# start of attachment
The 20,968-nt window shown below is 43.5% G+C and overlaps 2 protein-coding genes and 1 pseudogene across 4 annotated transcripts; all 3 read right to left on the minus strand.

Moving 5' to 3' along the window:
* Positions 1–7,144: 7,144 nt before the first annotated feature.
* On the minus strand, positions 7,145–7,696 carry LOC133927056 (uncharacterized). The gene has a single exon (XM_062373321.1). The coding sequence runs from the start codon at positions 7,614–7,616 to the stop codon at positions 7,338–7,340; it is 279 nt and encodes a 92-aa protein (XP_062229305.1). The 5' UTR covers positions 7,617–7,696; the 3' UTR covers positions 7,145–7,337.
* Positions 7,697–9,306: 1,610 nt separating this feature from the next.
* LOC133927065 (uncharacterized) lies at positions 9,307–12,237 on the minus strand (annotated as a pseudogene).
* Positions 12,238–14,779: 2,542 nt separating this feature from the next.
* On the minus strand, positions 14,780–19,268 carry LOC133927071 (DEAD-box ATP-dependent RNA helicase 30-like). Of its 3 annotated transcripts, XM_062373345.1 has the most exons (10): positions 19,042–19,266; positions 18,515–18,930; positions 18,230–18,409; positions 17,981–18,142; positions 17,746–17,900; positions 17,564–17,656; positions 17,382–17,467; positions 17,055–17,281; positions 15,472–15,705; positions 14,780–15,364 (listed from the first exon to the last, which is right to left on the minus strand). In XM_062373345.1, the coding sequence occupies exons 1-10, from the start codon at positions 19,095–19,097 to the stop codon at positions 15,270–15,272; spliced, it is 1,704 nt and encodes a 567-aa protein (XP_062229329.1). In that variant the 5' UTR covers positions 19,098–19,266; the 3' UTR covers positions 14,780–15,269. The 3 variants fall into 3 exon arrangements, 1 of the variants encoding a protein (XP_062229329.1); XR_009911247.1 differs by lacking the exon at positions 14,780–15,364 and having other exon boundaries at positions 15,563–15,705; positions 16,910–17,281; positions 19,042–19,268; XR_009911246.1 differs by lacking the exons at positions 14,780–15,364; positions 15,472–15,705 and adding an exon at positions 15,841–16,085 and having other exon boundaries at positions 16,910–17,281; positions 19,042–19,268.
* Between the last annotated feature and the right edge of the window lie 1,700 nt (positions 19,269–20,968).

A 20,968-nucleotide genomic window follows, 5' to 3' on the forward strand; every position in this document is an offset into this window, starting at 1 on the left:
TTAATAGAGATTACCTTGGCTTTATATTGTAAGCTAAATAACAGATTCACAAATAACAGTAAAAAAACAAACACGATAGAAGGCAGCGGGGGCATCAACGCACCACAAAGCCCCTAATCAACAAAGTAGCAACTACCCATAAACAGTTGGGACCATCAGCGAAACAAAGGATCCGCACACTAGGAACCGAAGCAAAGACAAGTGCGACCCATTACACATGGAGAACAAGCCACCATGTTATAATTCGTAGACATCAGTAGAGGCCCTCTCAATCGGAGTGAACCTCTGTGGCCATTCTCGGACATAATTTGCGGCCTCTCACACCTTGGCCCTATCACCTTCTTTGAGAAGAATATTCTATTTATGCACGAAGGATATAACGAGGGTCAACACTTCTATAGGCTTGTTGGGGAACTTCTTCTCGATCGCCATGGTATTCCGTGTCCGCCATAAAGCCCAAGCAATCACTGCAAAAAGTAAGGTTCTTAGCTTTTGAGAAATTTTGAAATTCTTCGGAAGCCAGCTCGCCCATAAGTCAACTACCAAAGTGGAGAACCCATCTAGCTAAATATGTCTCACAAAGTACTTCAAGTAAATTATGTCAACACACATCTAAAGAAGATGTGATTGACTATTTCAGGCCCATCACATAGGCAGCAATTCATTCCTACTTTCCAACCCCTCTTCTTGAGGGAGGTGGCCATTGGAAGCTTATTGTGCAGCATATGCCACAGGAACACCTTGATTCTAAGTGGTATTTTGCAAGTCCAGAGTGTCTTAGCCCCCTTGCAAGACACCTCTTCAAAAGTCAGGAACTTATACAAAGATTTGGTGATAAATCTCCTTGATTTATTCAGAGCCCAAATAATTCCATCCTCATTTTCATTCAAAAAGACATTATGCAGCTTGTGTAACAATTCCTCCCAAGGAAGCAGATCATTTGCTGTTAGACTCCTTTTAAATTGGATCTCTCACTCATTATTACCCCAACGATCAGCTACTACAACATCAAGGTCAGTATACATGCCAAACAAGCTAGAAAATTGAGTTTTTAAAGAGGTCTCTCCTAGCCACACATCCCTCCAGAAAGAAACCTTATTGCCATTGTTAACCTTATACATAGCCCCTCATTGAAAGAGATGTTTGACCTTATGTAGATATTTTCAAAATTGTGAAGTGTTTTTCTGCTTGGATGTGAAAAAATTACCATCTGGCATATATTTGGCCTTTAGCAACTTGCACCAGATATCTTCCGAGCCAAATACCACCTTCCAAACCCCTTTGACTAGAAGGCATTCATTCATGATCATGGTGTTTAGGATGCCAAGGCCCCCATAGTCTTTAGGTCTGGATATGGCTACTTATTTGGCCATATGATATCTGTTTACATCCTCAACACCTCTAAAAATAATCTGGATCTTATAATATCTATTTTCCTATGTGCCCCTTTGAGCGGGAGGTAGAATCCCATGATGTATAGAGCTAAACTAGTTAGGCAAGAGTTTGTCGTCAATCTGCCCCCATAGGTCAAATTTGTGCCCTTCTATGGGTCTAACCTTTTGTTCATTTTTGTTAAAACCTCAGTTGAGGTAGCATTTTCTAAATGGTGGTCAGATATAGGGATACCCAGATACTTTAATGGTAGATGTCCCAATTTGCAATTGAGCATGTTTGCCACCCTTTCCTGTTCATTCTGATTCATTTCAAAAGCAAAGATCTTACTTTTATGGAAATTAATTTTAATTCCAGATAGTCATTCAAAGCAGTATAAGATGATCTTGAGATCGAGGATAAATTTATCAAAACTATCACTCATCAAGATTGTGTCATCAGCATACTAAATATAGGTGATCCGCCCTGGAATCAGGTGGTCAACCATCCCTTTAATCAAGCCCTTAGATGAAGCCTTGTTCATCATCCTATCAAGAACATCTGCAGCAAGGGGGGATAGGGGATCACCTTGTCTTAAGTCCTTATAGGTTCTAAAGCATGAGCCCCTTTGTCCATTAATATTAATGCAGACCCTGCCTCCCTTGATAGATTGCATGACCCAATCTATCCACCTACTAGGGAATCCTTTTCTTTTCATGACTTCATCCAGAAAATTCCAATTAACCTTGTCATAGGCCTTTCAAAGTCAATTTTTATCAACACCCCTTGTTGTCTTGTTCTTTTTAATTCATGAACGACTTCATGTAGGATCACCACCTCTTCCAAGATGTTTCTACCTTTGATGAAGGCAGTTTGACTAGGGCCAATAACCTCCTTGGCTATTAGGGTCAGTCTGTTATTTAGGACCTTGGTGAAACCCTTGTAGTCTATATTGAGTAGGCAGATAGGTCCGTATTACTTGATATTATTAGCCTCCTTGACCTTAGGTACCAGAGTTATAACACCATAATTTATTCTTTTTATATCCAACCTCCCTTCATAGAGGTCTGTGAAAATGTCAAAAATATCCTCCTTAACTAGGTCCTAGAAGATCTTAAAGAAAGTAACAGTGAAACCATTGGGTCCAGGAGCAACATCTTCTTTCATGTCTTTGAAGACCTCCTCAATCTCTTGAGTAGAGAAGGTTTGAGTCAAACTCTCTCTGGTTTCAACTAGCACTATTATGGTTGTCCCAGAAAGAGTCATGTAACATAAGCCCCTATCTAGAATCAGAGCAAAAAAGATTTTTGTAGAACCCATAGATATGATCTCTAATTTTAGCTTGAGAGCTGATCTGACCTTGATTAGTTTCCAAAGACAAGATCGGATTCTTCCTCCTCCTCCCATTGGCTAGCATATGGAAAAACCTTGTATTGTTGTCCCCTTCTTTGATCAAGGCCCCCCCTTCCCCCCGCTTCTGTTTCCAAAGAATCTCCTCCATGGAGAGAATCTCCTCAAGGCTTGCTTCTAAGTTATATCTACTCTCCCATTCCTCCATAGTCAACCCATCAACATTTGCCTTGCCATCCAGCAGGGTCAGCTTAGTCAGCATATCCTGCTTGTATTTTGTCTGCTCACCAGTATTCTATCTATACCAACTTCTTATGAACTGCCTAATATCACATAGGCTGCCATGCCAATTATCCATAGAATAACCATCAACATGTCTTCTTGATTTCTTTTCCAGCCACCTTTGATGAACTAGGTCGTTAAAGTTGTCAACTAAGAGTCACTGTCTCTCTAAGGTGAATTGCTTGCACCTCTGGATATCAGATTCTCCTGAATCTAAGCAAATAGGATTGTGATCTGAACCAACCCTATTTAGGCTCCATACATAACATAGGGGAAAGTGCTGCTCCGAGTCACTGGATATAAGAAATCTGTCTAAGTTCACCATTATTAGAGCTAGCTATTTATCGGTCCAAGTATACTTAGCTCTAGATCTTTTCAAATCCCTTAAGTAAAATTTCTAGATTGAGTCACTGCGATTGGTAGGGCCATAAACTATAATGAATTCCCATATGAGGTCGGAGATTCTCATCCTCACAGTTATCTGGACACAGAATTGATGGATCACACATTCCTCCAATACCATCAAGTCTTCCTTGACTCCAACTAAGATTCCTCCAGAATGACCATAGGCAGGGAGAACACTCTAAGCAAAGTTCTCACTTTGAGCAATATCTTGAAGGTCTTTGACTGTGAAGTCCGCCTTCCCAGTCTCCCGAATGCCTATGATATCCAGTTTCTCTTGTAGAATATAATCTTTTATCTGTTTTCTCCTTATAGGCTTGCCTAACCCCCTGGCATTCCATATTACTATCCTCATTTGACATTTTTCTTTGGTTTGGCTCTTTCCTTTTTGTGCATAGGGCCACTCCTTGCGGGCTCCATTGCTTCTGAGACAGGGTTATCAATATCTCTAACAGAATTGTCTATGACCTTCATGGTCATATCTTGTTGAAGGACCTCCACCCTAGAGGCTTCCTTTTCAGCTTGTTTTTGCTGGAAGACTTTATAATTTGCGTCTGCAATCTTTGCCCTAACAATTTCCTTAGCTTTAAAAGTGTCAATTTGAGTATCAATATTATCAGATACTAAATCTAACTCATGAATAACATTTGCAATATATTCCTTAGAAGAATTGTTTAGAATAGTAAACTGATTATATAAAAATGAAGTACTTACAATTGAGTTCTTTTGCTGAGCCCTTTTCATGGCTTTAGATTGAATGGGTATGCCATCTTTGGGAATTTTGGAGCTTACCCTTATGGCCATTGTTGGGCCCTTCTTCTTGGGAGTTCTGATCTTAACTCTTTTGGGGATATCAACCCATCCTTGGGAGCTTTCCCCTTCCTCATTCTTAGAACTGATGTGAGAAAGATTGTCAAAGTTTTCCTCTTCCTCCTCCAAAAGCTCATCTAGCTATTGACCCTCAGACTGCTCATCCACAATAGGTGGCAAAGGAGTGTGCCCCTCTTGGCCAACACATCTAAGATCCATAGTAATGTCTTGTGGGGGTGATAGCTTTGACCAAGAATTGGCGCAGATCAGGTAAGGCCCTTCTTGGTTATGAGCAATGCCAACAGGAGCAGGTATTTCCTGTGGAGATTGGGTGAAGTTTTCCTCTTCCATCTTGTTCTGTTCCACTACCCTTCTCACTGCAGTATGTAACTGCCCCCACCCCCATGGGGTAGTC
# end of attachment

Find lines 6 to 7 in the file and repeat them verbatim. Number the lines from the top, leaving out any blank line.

* LOC133927065 (uncharacterized) lies at positions 9,307–12,237 on the minus strand (annotated as a pseudogene).
* Positions 12,238–14,779: 2,542 nt separating this feature from the next.